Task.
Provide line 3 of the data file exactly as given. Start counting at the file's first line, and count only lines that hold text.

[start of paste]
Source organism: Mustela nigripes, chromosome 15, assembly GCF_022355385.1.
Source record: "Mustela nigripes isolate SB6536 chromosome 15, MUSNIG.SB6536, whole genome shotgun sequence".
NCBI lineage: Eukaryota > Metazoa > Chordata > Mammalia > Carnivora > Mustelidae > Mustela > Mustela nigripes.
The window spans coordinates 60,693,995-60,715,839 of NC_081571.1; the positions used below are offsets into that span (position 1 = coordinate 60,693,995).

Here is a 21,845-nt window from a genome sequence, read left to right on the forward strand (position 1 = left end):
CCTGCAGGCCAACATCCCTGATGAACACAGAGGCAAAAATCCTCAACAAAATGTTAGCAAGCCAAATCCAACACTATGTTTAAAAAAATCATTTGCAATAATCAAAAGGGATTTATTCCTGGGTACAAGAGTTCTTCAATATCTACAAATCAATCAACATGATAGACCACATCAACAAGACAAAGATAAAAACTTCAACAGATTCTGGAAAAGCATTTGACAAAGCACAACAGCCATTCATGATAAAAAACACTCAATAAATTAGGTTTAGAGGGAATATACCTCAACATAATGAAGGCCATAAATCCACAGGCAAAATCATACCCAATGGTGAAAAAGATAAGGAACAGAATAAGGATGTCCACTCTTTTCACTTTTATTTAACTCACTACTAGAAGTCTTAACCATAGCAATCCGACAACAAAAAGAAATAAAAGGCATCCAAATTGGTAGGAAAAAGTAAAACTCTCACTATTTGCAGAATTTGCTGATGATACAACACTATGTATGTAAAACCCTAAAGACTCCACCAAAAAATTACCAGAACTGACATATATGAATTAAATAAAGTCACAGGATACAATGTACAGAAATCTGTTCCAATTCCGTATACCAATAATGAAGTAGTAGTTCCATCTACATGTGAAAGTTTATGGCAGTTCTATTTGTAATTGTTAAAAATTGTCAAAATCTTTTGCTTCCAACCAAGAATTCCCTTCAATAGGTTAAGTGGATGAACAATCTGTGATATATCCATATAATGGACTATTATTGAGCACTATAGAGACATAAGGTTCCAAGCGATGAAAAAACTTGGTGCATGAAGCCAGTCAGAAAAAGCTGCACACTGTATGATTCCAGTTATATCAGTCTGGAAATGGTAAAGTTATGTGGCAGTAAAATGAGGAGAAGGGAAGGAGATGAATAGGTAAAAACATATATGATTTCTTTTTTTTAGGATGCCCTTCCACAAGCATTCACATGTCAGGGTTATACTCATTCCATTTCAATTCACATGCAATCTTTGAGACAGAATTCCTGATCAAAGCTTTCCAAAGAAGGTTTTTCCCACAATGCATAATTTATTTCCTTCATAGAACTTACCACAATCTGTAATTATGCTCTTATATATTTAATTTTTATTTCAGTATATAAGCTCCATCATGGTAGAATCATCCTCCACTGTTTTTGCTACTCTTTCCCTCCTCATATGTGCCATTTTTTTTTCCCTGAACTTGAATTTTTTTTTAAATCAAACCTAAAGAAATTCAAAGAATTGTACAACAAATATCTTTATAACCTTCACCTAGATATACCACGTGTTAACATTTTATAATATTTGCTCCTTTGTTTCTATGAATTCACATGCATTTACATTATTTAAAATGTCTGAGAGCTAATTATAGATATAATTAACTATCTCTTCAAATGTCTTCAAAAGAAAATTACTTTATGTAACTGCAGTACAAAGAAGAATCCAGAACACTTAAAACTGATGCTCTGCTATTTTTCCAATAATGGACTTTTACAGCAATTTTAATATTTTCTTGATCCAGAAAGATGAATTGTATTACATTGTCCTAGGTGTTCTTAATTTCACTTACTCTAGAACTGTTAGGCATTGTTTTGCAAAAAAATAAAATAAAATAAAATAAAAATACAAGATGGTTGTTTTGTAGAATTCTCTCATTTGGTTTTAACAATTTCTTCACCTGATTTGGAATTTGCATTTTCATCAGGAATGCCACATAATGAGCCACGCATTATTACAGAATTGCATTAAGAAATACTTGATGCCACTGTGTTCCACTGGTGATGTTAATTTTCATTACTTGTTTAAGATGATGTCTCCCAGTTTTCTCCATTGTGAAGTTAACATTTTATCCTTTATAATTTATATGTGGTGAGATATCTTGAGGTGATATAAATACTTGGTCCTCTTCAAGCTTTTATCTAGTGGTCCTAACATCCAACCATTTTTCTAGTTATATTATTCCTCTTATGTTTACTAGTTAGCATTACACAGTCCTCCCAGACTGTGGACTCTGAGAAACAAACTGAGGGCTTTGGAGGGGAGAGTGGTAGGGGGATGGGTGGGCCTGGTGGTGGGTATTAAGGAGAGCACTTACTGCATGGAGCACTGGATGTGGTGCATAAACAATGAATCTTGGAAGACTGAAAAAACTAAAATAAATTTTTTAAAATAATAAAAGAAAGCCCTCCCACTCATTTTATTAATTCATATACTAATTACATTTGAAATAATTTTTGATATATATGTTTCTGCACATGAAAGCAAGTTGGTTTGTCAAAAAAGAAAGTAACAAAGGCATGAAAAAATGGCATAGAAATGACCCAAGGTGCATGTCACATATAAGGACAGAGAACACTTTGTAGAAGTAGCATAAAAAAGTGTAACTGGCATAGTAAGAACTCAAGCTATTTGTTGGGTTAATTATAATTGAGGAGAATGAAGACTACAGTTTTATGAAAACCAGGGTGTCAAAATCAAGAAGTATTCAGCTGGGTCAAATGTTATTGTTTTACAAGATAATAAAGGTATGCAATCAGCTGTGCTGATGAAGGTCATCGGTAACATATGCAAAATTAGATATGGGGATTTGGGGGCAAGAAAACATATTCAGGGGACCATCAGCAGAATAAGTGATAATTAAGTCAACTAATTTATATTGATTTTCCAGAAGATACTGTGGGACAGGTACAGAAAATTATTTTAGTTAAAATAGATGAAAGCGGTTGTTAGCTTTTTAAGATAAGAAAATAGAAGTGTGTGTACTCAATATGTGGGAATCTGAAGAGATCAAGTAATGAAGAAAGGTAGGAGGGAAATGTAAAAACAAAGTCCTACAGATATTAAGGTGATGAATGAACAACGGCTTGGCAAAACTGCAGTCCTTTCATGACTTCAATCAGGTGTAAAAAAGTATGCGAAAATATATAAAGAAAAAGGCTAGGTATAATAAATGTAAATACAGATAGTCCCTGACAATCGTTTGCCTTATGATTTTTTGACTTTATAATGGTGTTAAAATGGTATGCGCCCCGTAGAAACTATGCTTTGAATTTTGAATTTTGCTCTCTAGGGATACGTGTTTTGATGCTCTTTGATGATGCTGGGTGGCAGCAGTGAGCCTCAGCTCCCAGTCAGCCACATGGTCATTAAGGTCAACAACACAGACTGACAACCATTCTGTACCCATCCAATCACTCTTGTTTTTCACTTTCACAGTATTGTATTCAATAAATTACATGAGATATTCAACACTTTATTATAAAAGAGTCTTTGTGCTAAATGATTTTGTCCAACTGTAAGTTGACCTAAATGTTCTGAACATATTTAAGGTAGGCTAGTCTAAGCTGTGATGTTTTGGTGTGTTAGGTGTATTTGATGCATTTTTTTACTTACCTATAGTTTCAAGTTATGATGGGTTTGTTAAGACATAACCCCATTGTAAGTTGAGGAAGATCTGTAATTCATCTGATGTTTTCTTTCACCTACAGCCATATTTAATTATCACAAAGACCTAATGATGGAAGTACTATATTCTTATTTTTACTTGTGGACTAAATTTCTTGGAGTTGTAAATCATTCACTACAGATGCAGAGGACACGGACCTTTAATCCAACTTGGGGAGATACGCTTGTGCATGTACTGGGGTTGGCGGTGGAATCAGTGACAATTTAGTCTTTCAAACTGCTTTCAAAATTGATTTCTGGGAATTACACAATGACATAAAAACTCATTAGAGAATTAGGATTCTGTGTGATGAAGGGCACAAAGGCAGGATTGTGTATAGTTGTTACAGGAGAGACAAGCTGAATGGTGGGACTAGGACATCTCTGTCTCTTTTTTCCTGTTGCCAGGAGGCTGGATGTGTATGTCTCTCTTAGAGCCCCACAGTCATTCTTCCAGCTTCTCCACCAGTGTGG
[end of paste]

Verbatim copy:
NCBI lineage: Eukaryota > Metazoa > Chordata > Mammalia > Carnivora > Mustelidae > Mustela > Mustela nigripes.